Rep. Hill on House Passage of H.R. 7910

I want to let Arkansans know how I voted today and why. As a father of two now-adults, I, like all Americans, am appalled by the senseless acts of evil – most recently Uvalde, Texas, and those that have come before. 

I agree with the many who have contacted me that more must be done to stop the violence surging across the nation, including in my home city of Little Rock. We need to start with all corners of our society relearning how to value life and then coming to terms with how increased isolation and hopelessness along with deteriorating mental health – particularly during the past two years of the pandemic – have detrimentally affected our society, especially our children.   

Looking at legislative starts and stops over the past ten years confirms that stopping gun violence through legislative action is complicated.   Over the last ten years Congress has considered bills related to gun ownership, including some in response to specific incidents.  In that time, only two bills have been signed into law to curb guns in the hands of criminals and strengthen our schools.  I supported both of these bills, which were Republican-led bills and were signed into law by President Trump. The first, the Students, Teachers, and Officers Preventing (STOP) School Violence Act of 2018, provided resources to harden schools and enhance training to stop violence before it happens. The second, the “Fix NICS”, increased penalties on federal and state authorities that fail to report criminal history to the National Instant Criminal Background Check System. I’ve also recently co-sponsored legislation introduced by Rep. Richard Hudson of North Carolina to fund school resource officers and mental health counselors, closes gaps in school security, and strengthen active shooter preparedness efforts. Further, I also led the effort to regulate so-called “bump stocks” which resulted in President Trump’s Department of Justice issuing strict rules on their use.

In that same time, Congress has also allocated millions towards measures to improve school security and increase mental health resources. I also supported the 21st Century Cures Act which was signed into law in 2016 and provided some of the most significant reforms to the mental health system in over a decade.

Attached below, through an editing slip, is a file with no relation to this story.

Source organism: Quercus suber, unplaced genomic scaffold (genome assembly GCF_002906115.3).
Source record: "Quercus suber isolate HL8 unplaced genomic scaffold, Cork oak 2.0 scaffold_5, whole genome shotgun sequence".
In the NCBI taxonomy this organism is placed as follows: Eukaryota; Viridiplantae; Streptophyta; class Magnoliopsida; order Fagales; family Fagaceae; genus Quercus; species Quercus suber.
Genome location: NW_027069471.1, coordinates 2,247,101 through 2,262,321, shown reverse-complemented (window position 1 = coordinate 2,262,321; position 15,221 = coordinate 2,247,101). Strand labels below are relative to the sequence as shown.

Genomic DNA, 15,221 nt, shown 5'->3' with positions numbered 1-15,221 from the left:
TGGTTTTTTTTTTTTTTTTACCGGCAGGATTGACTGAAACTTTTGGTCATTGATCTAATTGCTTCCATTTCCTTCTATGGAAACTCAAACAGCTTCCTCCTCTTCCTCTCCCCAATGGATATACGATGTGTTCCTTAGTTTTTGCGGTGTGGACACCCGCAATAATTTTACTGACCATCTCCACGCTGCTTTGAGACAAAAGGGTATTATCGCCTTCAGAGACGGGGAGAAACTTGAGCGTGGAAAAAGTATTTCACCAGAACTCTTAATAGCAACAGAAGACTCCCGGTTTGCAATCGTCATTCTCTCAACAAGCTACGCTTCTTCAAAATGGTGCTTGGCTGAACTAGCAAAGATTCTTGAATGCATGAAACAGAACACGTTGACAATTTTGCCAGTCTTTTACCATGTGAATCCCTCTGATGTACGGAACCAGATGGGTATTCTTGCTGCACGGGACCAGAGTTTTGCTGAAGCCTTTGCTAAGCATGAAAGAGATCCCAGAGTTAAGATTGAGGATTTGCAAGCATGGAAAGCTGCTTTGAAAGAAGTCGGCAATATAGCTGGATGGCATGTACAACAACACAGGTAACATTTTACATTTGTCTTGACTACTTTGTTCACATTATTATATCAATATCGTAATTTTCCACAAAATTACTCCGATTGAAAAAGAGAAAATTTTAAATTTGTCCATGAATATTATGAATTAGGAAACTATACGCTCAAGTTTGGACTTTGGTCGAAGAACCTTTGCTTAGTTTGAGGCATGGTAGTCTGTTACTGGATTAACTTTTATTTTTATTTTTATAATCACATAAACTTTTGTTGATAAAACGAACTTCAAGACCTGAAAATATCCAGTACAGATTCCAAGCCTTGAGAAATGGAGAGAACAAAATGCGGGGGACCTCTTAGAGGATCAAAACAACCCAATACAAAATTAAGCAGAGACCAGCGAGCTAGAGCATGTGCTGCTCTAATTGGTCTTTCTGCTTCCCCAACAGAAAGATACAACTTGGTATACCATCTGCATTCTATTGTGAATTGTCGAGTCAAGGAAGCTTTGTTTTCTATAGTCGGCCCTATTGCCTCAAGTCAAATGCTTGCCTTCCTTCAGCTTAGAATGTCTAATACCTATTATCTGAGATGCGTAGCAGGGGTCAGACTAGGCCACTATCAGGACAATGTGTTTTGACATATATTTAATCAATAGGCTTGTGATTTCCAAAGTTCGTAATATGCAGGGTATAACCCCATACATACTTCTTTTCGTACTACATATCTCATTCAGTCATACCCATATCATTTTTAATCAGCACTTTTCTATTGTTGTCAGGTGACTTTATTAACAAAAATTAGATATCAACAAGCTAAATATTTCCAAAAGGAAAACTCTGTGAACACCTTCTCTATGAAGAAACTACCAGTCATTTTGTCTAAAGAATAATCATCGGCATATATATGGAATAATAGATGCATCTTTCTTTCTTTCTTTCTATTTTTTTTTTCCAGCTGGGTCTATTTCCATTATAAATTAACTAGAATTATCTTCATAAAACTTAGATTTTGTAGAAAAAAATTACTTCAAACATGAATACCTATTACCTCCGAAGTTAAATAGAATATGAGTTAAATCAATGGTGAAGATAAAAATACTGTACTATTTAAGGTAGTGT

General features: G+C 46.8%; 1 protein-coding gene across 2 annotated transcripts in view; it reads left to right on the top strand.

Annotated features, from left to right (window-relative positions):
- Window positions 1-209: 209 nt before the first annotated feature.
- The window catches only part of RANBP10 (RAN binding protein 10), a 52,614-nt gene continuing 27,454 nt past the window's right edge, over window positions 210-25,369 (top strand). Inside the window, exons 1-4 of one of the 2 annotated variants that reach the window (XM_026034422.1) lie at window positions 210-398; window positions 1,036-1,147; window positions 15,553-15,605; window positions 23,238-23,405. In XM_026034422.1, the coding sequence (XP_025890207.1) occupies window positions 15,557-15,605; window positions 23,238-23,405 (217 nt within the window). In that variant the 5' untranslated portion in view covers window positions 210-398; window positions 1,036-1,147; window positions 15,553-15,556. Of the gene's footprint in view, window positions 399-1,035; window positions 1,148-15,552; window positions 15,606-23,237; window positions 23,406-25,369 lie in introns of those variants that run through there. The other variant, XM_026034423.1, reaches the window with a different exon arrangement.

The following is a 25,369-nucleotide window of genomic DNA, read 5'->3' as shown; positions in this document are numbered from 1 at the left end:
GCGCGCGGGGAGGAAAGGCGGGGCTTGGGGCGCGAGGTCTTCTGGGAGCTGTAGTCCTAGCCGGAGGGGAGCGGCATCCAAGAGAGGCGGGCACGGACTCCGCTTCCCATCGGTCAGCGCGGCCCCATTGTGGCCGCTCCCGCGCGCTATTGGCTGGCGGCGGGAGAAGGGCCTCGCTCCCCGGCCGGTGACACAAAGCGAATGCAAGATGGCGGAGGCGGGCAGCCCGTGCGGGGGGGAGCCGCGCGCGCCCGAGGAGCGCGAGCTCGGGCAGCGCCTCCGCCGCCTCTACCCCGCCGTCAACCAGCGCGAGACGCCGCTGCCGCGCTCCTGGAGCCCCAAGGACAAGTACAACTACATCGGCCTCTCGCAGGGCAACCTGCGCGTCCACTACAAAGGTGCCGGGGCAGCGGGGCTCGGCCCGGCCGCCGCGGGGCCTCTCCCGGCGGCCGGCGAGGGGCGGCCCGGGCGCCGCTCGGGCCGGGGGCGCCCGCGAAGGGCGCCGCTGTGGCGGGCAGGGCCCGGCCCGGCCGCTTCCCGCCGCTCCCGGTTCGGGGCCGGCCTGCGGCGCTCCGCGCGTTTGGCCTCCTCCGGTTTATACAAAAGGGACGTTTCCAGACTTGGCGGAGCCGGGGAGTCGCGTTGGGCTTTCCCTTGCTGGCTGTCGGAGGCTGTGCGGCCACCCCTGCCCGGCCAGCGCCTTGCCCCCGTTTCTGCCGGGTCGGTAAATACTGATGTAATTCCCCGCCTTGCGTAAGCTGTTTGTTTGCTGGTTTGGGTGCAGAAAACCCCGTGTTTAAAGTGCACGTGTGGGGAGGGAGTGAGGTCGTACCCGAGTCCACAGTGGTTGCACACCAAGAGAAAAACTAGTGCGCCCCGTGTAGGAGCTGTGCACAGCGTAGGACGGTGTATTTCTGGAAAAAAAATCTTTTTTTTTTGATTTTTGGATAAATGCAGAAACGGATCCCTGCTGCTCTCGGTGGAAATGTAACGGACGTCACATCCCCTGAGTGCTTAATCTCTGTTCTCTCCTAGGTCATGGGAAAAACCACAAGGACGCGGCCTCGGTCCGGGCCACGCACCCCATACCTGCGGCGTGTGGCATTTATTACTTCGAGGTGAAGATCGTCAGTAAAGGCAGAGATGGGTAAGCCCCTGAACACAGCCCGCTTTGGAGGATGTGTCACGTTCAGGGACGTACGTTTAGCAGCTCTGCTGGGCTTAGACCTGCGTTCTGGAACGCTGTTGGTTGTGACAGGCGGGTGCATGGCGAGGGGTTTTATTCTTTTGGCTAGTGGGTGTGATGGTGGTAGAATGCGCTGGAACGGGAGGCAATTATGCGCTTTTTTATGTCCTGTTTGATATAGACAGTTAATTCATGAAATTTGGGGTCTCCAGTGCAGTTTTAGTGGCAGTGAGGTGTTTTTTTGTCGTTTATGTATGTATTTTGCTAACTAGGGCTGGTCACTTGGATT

I did not support the bill that we voted on today because it was not negotiated in a bipartisan manner, in a number of instances is duplicative or contradicts current law, and unnecessarily infringes upon the guaranteed constitutional rights of law-abiding citizens. For example, Title II sought to ban straw purchases of guns, but straw purchases are already illegal under federal law. Title V sought to ban bump stocks, but President Trump already placed strict rules on bump stocks in 2018.

House Democrats are also bringing a bill to the House Floor tomorrow to enact a federal “Red Flag” law. I do not support this bill because as drafted, it infringes upon an individual’s due process and Second Amendment rights. Criminal law matters and enforcement of this nature are typically state law matters.  

If House Democrats were serious, they would come to the table with proposals recognizing that compromise is possible.  They would work with Republicans on figuring out what drives some individuals to commit these heinous acts of violence, not continue to vilify the millions of legal gun owners in this country.

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